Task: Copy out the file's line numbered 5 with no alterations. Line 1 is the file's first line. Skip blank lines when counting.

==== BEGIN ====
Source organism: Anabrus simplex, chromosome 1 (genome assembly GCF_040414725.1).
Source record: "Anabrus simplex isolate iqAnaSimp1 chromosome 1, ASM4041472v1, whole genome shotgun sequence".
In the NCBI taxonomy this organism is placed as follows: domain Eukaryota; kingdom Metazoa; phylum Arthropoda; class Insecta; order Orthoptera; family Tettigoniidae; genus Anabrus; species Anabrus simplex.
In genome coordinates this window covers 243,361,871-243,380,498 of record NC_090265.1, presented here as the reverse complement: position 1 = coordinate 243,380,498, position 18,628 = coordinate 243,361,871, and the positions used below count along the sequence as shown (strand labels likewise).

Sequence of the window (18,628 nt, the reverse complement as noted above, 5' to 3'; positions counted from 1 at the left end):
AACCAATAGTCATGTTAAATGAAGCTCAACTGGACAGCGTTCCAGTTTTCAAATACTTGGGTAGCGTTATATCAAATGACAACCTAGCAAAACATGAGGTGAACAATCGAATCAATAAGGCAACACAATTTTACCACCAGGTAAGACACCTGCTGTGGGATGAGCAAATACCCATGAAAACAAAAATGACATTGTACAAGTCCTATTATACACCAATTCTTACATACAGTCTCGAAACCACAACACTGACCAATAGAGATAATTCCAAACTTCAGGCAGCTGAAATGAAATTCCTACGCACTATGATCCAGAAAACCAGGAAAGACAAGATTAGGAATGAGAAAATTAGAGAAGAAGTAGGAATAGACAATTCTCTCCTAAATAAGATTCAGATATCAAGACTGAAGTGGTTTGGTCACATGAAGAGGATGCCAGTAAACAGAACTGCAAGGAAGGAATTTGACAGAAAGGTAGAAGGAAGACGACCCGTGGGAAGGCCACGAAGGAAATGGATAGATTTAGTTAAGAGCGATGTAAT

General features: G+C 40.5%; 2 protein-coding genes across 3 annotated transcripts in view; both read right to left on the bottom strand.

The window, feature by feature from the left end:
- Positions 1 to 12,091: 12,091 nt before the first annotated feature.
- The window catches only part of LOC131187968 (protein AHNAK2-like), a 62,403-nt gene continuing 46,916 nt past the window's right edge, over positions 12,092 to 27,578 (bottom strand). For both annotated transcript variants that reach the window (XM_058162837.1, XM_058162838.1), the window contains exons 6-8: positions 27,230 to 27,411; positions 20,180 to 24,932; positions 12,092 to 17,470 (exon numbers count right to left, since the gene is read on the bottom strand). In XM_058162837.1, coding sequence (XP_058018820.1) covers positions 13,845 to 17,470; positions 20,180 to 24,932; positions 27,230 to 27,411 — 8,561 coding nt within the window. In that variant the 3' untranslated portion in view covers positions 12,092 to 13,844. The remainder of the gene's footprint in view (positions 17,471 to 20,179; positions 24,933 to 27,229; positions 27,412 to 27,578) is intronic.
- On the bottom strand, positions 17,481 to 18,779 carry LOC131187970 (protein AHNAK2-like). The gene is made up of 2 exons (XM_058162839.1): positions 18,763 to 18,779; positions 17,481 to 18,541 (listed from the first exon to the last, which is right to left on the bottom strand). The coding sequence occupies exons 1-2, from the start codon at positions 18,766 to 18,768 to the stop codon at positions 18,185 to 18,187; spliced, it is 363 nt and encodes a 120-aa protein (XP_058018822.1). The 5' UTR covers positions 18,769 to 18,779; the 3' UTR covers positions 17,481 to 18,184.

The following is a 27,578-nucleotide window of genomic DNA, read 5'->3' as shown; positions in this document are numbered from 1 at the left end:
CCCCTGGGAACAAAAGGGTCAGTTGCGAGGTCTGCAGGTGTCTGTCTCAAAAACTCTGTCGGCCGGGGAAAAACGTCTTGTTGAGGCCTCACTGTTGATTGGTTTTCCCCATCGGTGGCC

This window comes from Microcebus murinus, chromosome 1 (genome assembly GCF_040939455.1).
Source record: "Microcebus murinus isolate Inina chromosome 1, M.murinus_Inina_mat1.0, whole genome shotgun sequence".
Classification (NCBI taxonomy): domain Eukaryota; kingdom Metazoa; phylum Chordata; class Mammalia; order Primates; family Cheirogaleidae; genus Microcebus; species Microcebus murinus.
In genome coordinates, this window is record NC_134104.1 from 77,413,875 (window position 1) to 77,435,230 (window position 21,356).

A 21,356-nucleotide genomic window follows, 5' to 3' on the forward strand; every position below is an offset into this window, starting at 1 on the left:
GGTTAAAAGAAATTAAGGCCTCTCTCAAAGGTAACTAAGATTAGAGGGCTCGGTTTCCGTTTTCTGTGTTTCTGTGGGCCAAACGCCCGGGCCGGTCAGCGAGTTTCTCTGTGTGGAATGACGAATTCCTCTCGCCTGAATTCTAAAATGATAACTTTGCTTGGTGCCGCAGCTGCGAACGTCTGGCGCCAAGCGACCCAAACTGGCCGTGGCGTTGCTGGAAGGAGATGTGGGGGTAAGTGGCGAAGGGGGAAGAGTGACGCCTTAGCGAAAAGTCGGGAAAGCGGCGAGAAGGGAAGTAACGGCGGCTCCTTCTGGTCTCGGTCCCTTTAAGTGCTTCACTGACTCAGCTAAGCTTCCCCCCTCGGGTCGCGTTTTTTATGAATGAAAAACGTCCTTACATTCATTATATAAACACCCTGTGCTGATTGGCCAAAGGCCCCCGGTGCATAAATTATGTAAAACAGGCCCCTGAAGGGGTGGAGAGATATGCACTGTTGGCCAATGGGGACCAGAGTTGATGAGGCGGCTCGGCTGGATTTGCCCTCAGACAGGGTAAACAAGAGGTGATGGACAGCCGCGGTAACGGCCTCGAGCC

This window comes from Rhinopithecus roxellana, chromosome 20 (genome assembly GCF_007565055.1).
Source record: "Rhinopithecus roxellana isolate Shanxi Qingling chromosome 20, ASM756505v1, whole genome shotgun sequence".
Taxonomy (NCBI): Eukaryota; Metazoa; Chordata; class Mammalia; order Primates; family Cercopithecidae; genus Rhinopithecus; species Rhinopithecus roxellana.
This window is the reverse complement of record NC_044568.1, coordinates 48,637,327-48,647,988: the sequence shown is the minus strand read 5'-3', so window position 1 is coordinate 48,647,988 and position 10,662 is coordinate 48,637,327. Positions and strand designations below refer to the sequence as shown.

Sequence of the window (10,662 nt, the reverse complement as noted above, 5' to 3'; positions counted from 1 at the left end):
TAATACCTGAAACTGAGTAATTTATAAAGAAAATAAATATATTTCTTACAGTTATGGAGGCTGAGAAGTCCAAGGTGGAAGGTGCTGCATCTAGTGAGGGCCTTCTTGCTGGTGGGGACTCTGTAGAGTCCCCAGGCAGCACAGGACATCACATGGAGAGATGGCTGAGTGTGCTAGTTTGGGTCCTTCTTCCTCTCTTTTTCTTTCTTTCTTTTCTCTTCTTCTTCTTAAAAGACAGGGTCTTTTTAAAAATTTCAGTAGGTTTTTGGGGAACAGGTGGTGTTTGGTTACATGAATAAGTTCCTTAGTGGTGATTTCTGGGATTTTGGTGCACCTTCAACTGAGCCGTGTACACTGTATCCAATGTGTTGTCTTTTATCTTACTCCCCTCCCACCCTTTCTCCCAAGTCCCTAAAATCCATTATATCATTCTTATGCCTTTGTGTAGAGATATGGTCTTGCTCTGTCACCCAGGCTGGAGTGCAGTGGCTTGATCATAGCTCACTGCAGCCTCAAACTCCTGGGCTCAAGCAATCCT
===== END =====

Sequence of the window (18,628 nt, the reverse complement as noted above, 5' to 3'; positions counted from 1 at the left end):